Sunday, 1 June 2014

Understanding the histogram

This applies both to the histogram that your camera probably can display and to the histogram in your favourite image processing tool - in my case Lightroom.

First up, the camera, mine is capable of displaying one of two histograms, one of them shows the overall light in the image and the other shows the same thing but in the three colour channels in which the device operates, red, green and blue.

Lightroom's histogram shows the colour spaces as well as highlight and shadow. A couple of people on g+ asked me to write this tutorial, I've agreed to do it on the basis that it will help me to further understand the histogram. To ensure I have complete understanding I've referenced the manual for Lightroom 5. I'm not going to go into huge detail because I don't want to overwhealm the new histogram user, if you need more information the reference manual is available from adobe for free download.

First up, lets look at the histogram, it's a fairly simple device to people familiar with graphs. On camera the histogram is generally read only and will look somewhat similar depending on your device.

Let me borrow some text from the LR manual to describe the histogram because I think they did it so well "A histogram is a representation of the number of pixels in a photo at each luminance percentage. A histogram that stretches from the left side of the panel to the right side indicates a photo that takes full advantage of the tonal scale. A histogram that doesn’t use the full tonal range can result in a dull image that lacks contrast. A histogram with spikes at either end indicates a photo with shadow or highlight clipping. Clipping can result in the loss of image detail."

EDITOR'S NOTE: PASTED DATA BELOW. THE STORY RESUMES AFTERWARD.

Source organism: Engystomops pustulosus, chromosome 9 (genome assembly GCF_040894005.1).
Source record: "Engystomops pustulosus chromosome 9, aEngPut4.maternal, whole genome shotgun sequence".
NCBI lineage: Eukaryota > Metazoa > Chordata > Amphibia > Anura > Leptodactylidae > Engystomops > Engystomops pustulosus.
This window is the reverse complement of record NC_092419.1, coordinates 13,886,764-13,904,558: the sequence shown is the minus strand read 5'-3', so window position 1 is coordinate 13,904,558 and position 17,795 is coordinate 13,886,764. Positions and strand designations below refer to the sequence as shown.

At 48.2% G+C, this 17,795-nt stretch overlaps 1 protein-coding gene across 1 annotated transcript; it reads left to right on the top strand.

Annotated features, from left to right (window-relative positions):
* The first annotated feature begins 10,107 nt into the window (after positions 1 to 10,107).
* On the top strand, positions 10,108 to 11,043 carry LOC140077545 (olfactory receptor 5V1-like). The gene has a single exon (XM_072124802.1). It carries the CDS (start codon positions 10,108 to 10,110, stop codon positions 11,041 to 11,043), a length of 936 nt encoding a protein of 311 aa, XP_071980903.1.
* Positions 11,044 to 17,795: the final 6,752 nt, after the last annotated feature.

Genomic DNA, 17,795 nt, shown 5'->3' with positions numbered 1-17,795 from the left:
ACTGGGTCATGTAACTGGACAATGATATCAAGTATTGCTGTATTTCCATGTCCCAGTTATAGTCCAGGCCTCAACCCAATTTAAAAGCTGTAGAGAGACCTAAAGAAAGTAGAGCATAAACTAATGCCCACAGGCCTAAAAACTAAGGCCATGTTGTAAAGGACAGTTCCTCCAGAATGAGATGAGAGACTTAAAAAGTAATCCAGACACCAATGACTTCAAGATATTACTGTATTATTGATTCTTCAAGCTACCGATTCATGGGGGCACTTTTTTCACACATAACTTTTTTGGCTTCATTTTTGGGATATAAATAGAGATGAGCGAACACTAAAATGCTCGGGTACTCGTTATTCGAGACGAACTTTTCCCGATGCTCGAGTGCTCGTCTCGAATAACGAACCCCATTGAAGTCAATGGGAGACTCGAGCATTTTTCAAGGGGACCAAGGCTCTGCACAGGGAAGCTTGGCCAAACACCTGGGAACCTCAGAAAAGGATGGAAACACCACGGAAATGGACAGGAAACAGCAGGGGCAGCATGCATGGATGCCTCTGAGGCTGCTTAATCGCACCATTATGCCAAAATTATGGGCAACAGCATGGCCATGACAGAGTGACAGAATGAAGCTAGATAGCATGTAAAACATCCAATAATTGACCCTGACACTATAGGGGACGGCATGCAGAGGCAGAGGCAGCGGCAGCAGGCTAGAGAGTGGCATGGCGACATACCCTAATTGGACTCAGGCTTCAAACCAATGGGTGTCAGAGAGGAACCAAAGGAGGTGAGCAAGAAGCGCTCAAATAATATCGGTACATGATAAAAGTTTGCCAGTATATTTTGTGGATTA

Ok, first lets talk overall about what you're seeing

How do cameras see colour? Before we get into the histogram, there is an important concept we need to first talk about. Your camera does not see colour the way you do, for each sensor element (or pixel if you prefer although that's not strictly true but good enough for this purpose) there are three sensors, one measures the amount of red light, another green light and another blue light. The three measurements together can be used to make up any colour within the gamut of the device to recognise, encode and store. Cameras see colour in eight bits (and ONLY eight bits) per colour, this means each of the three colours Red Green and Blue (RGB) can store values between 0 and 255. 0 means that there is no colour of that part of the spectrum at that location of the image and 255 means that there is an overwhelming amount of that colour.